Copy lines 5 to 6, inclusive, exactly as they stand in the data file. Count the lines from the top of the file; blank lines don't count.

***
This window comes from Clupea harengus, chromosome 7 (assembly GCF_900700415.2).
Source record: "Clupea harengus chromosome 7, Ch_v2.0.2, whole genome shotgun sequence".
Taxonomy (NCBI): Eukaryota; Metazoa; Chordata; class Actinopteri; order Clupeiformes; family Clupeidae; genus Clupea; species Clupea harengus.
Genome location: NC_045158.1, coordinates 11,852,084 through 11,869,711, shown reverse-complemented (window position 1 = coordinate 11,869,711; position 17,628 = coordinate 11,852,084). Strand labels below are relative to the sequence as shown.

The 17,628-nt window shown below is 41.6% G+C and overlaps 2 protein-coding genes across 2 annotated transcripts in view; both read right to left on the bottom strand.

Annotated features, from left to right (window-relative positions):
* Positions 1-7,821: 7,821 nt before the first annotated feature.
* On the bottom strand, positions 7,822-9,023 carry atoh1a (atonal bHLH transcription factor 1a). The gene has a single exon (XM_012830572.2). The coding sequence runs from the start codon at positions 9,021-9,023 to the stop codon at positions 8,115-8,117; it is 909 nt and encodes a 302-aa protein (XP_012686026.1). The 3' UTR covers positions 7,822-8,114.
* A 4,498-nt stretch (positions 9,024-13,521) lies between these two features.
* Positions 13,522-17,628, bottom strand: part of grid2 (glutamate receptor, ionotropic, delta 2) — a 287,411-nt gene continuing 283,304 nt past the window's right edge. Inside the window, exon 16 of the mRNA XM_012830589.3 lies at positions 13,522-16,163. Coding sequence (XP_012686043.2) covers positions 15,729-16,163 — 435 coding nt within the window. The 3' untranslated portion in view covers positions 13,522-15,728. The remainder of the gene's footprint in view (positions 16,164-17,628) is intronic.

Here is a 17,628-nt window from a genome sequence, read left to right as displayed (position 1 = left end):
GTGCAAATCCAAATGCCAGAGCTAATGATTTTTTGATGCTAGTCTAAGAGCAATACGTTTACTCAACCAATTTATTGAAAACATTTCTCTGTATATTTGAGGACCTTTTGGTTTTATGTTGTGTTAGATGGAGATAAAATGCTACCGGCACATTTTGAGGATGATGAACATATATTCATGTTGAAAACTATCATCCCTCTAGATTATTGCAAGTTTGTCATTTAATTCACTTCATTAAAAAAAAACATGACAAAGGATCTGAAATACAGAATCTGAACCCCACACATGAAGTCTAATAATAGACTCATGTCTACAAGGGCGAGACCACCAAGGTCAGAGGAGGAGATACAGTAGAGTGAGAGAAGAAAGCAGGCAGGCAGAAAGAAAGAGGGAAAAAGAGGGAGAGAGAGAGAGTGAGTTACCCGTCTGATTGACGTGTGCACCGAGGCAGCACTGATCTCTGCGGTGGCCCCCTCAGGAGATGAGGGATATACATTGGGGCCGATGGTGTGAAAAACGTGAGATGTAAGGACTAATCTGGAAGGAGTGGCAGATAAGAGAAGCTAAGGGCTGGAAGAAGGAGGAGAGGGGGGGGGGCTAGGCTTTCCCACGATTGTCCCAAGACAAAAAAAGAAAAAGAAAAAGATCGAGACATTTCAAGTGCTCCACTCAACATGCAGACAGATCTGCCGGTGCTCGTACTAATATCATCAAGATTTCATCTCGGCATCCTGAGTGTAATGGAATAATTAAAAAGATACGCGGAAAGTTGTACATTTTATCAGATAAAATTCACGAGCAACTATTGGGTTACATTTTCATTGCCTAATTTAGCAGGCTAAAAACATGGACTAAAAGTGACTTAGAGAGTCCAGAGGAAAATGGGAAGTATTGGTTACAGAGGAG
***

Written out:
The 17,628-nt window shown below is 41.6% G+C and overlaps 2 protein-coding genes across 2 annotated transcripts in view; both read right to left on the bottom strand.

Annotated features, from left to right (window-relative positions):